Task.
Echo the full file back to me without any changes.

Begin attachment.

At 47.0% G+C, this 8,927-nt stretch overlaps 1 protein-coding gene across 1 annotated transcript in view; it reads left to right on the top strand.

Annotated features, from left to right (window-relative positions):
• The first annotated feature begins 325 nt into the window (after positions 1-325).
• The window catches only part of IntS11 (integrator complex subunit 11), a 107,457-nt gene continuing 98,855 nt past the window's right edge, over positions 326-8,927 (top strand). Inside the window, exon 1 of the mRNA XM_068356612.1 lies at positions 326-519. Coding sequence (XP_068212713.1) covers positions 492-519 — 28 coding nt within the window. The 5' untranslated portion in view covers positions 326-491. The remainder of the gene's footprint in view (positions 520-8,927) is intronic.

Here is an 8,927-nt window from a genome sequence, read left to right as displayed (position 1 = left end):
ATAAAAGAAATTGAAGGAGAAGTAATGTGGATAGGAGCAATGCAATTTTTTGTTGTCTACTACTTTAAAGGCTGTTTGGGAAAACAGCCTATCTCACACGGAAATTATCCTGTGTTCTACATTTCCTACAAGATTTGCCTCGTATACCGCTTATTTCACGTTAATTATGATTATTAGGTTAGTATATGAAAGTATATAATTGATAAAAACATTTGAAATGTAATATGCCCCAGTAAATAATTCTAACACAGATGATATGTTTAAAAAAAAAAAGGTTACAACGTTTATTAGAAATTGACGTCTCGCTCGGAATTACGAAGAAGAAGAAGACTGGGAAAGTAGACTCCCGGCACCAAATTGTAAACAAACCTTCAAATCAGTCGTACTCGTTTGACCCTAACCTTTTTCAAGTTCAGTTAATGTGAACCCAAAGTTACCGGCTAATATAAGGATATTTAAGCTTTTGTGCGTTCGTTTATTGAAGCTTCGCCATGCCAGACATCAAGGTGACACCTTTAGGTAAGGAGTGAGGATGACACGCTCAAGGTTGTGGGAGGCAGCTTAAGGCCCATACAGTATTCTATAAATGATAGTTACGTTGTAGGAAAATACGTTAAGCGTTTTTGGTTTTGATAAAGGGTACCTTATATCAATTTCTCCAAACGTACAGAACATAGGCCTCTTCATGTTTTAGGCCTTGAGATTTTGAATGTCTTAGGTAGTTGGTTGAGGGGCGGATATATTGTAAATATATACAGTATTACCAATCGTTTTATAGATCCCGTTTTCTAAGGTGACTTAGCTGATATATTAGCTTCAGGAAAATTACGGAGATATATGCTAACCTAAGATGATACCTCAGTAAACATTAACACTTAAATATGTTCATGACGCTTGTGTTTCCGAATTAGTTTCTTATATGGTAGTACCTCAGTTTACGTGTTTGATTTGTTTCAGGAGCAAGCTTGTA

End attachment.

At 47.0% G+C, this 8,927-nt stretch overlaps 1 protein-coding gene across 1 annotated transcript in view; it reads left to right on the top strand.

Annotated features, from left to right (window-relative positions):
• The first annotated feature begins 325 nt into the window (after positions 1-325).
• The window catches only part of IntS11 (integrator complex subunit 11), a 107,457-nt gene continuing 98,855 nt past the window's right edge, over positions 326-8,927 (top strand). Inside the window, exon 1 of the mRNA XM_068356612.1 lies at positions 326-519. Coding sequence (XP_068212713.1) covers positions 492-519 — 28 coding nt within the window. The 5' untranslated portion in view covers positions 326-491. The remainder of the gene's footprint in view (positions 520-8,927) is intronic.

Here is an 8,927-nt window from a genome sequence, read left to right as displayed (position 1 = left end):
ATAAAAGAAATTGAAGGAGAAGTAATGTGGATAGGAGCAATGCAATTTTTTGTTGTCTACTACTTTAAAGGCTGTTTGGGAAAACAGCCTATCTCACACGGAAATTATCCTGTGTTCTACATTTCCTACAAGATTTGCCTCGTATACCGCTTATTTCACGTTAATTATGATTATTAGGTTAGTATATGAAAGTATATAATTGATAAAAACATTTGAAATGTAATATGCCCCAGTAAATAATTCTAACACAGATGATATGTTTAAAAAAAAAAAGGTTACAACGTTTATTAGAAATTGACGTCTCGCTCGGAATTACGAAGAAGAAGAAGACTGGGAAAGTAGACTCCCGGCACCAAATTGTAAACAAACCTTCAAATCAGTCGTACTCGTTTGACCCTAACCTTTTTCAAGTTCAGTTAATGTGAACCCAAAGTTACCGGCTAATATAAGGATATTTAAGCTTTTGTGCGTTCGTTTATTGAAGCTTCGCCATGCCAGACATCAAGGTGACACCTTTAGGTAAGGAGTGAGGATGACACGCTCAAGGTTGTGGGAGGCAGCTTAAGGCCCATACAGTATTCTATAAATGATAGTTACGTTGTAGGAAAATACGTTAAGCGTTTTTGGTTTTGATAAAGGGTACCTTATATCAATTTCTCCAAACGTACAGAACATAGGCCTCTTCATGTTTTAGGCCTTGAGATTTTGAATGTCTTAGGTAGTTGGTTGAGGGGCGGATATATTGTAAATATATACAGTATTACCAATCGTTTTATAGATCCCGTTTTCTAAGGTGACTTAGCTGATATATTAGCTTCAGGAAAATTACGGAGATATATGCTAACCTAAGATGATACCTCAGTAAACATTAACACTTAAATATGTTCATGACGCTTGTGTTTCCGAATTAGTTTCTTATATGGTAGTACCTCAGTTTACGTGTTTGATTTGTTTCAGGAGCAAGCTTGTA